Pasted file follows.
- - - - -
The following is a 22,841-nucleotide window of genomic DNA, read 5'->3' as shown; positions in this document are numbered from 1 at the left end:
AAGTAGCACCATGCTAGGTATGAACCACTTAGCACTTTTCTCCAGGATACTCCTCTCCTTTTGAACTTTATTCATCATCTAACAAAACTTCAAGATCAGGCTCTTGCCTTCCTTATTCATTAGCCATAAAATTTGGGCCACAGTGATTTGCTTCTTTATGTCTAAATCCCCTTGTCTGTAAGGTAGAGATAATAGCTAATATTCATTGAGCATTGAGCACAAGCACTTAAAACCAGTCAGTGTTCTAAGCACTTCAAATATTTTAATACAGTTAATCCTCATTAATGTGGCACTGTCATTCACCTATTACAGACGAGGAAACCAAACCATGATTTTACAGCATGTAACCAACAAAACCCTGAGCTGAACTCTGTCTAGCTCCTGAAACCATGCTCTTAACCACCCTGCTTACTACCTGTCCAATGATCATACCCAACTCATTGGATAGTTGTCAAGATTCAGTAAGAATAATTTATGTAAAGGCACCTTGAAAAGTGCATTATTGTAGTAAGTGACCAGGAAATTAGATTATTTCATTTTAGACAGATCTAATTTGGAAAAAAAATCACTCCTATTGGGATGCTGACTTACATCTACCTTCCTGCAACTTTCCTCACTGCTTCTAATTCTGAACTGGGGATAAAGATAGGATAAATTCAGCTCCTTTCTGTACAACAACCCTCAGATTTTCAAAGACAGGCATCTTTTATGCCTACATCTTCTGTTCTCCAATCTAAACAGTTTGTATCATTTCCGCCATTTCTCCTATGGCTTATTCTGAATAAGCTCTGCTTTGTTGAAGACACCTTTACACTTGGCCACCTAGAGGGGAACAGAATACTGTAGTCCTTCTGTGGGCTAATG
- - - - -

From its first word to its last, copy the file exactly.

The following is a 22,841-nucleotide window of genomic DNA, read 5'->3' as shown; positions in this document are numbered from 1 at the left end:
AAGTAGCACCATGCTAGGTATGAACCACTTAGCACTTTTCTCCAGGATACTCCTCTCCTTTTGAACTTTATTCATCATCTAACAAAACTTCAAGATCAGGCTCTTGCCTTCCTTATTCATTAGCCATAAAATTTGGGCCACAGTGATTTGCTTCTTTATGTCTAAATCCCCTTGTCTGTAAGGTAGAGATAATAGCTAATATTCATTGAGCATTGAGCACAAGCACTTAAAACCAGTCAGTGTTCTAAGCACTTCAAATATTTTAATACAGTTAATCCTCATTAATGTGGCACTGTCATTCACCTATTACAGACGAGGAAACCAAACCATGATTTTACAGCATGTAACCAACAAAACCCTGAGCTGAACTCTGTCTAGCTCCTGAAACCATGCTCTTAACCACCCTGCTTACTACCTGTCCAATGATCATACCCAACTCATTGGATAGTTGTCAAGATTCAGTAAGAATAATTTATGTAAAGGCACCTTGAAAAGTGCATTATTGTAGTAAGTGACCAGGAAATTAGATTATTTCATTTTAGACAGATCTAATTTGGAAAAAAAATCACTCCTATTGGGATGCTGACTTACATCTACCTTCCTGCAACTTTCCTCACTGCTTCTAATTCTGAACTGGGGATAAAGATAGGATAAATTCAGCTCCTTTCTGTACAACAACCCTCAGATTTTCAAAGACAGGCATCTTTTATGCCTACATCTTCTGTTCTCCAATCTAAACAGTTTGTATCATTTCCGCCATTTCTCCTATGGCTTATTCTGAATAAGCTCTGCTTTGTTGAAGACACCTTTACACTTGGCCACCTAGAGGGGAACAGAATACTGTAGTCCTTCTGTGGGCTAATG